Set in 1970s in Darjeeling, Barfi brings out the story of 3 young people that learn the fact that love doesn’t require any sort of language or the rules to follow societal norms of what is normal and abnormal. The film’s beauty lies in the point that it absorbs its audiences into the world of Barfi and Jhilmil.
Direction, cinematography and more
Anurag Basu, the director of the movie is the great storyteller who approaches the character of Barfi with sensitivity. The movie is simple and cute to the core.
It is tough to have 2 disabled people and not portray the stereotype or let audiences feel any sort of pity for such people. However Anurag Basu does that very skillfully with his story and script. He in fact builds his characters so amazingly that you’ll love them for sure.
You have to believe that Barfi is truly the most beautifully shot movie in ages. Every frame is perfect and some are even bound to leave you awe struck. Basu further complements cinematography by Varman with lovely scenes. You will love the scene where Murphy enjoys and cuddles up with his dad after getting spurned by Ileana D’Cruz (Shruti) or the one where Murphy, Jhilmil and lamp post are shown together.
The key factor behind Priyanka Chopra being so great in the movie is the director’s decision of not giving her any dialogue. She literally has 10 lines or so in the entire film and it is actually her silence that offers a heavy heart to the audiences. Basu even offers the movie the jump narrative which juggles between current times, 1972 as well as 1987 without any particular order. This sometimes creates a sort of complexity however all of it is there with perfect continuity and detailing.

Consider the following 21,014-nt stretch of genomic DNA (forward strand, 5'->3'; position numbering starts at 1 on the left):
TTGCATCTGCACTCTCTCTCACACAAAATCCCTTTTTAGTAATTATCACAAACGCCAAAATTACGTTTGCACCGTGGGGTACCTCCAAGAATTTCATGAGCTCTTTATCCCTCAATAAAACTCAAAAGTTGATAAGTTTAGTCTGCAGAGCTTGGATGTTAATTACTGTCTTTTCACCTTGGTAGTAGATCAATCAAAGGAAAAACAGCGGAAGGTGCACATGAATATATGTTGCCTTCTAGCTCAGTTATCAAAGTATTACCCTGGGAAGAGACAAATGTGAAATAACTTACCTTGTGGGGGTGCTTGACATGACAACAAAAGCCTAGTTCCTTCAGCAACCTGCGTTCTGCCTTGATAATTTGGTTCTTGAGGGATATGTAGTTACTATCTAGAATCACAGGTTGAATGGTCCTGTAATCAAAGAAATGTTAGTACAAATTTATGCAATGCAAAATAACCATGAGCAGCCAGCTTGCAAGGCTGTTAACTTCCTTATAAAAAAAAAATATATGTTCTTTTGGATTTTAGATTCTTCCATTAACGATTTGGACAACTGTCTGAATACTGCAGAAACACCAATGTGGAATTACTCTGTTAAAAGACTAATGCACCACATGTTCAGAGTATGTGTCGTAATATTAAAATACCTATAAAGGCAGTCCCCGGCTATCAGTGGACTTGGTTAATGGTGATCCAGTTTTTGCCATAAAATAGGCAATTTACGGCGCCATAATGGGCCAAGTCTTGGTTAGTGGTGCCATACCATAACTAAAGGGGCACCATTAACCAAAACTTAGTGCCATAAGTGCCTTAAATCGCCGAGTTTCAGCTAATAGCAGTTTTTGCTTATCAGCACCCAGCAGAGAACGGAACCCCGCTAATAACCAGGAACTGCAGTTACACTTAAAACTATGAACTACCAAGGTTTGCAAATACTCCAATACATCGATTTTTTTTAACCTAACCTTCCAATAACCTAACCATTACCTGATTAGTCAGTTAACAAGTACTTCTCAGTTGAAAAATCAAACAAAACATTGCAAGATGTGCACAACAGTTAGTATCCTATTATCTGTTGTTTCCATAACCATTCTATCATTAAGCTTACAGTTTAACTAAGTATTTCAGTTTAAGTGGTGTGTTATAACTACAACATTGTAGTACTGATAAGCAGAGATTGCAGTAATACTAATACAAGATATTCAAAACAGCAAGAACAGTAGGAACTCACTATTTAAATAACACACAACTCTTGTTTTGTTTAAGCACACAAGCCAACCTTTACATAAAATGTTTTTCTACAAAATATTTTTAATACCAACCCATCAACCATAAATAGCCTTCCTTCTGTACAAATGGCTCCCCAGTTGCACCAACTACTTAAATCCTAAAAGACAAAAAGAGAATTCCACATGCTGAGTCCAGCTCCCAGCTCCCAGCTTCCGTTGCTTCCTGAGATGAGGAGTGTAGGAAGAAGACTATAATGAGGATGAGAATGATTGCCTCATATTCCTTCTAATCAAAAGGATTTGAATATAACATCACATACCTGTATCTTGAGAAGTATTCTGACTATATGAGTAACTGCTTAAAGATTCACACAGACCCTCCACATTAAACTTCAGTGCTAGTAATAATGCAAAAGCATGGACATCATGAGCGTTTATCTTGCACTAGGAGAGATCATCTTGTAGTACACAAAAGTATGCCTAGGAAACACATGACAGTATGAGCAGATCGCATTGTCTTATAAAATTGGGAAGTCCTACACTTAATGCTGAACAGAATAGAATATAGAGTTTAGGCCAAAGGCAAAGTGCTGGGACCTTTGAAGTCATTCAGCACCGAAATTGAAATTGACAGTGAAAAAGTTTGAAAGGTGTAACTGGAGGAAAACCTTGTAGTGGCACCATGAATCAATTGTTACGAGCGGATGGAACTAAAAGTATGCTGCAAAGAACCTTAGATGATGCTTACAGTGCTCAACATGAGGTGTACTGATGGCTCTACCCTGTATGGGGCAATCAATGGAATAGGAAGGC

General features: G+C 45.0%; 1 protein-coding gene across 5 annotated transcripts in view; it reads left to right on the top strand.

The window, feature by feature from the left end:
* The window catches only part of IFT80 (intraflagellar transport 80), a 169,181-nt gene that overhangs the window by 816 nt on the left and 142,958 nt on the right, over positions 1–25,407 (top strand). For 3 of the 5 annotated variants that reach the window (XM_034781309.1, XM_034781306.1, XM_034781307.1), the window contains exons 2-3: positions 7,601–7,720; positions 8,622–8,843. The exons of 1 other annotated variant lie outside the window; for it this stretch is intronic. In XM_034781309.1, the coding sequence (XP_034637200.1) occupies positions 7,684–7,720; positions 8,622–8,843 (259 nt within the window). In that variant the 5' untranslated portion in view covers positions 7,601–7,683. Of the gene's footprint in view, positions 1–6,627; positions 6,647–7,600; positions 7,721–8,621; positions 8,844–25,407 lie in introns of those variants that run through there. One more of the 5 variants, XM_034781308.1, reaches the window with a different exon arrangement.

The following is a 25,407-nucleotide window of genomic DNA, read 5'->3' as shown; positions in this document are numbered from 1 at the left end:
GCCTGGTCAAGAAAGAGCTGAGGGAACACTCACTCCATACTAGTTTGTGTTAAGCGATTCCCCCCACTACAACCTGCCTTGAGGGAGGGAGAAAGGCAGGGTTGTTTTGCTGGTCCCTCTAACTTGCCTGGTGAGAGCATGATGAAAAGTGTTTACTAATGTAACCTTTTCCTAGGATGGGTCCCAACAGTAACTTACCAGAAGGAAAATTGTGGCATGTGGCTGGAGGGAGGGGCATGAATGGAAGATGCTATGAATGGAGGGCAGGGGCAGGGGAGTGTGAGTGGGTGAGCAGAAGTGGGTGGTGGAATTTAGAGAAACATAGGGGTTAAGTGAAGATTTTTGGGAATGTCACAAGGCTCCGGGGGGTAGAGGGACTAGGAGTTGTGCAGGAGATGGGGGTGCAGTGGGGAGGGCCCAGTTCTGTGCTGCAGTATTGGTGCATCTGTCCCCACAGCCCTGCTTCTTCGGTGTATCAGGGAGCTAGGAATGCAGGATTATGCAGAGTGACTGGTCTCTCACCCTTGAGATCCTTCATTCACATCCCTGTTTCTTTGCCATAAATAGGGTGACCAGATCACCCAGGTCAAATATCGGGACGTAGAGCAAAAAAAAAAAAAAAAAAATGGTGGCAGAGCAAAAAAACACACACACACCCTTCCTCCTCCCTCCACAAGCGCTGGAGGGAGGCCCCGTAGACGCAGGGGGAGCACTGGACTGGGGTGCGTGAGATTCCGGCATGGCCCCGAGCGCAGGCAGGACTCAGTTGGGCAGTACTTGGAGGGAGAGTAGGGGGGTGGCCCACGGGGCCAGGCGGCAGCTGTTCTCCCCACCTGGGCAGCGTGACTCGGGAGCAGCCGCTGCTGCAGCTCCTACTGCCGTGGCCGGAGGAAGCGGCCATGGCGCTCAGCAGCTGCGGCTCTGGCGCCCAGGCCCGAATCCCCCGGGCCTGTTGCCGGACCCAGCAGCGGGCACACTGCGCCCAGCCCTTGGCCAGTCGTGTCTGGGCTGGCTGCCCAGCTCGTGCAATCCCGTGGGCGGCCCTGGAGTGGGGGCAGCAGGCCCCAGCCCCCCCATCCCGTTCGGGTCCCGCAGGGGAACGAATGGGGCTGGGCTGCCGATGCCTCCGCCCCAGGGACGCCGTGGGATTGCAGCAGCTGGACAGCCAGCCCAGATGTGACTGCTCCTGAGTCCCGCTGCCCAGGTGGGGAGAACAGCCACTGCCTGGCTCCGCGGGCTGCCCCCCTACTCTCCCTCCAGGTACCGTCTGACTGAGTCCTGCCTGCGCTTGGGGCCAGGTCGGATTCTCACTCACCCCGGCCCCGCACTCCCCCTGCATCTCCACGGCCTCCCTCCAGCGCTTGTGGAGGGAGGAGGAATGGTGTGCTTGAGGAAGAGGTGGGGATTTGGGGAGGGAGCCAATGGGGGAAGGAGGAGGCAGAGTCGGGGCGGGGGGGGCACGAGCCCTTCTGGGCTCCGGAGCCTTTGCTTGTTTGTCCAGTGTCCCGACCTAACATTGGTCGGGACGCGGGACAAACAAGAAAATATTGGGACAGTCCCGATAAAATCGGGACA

Ranbir Kapoor proves his great performance again with the inimitable sincerity. With each role, new experiment, taking his own acting level to maturity, there is none that we can point out as bad or not so good in his performance.
Priyanka and Ranbir deserve all the credit for not making it look unnatural, they keep it natural and simple. Ileana D’Cruz also does amazingly as Shruti. Use of light in the movie is done exceptionally well and Ravi Varman’s cinematography, as mentioned above, is excellent.
Most dialogues in the movie come in form of narration. However the scenes are amazingly crafted that the audiences will not miss dialogues. Also, the music by Pritam plays a very crucial role. It is touching and soothing and so takes the entire screenplay to next level.
Basu has surely put all his heart and soul into the movie and the reason because of which it works is that he keeps it really simple and light. The technical brilliance of the movie is outdone by emotional depth and complexity.
The movie’s duration could have been trimmed down a little bit. Dialogues by Sanjeev Datta are okay. So, Barfi is the film that will definitely tickle you and bring drops of tears at the same time. Don’t miss the cute, simple, light story! A Must watch it is.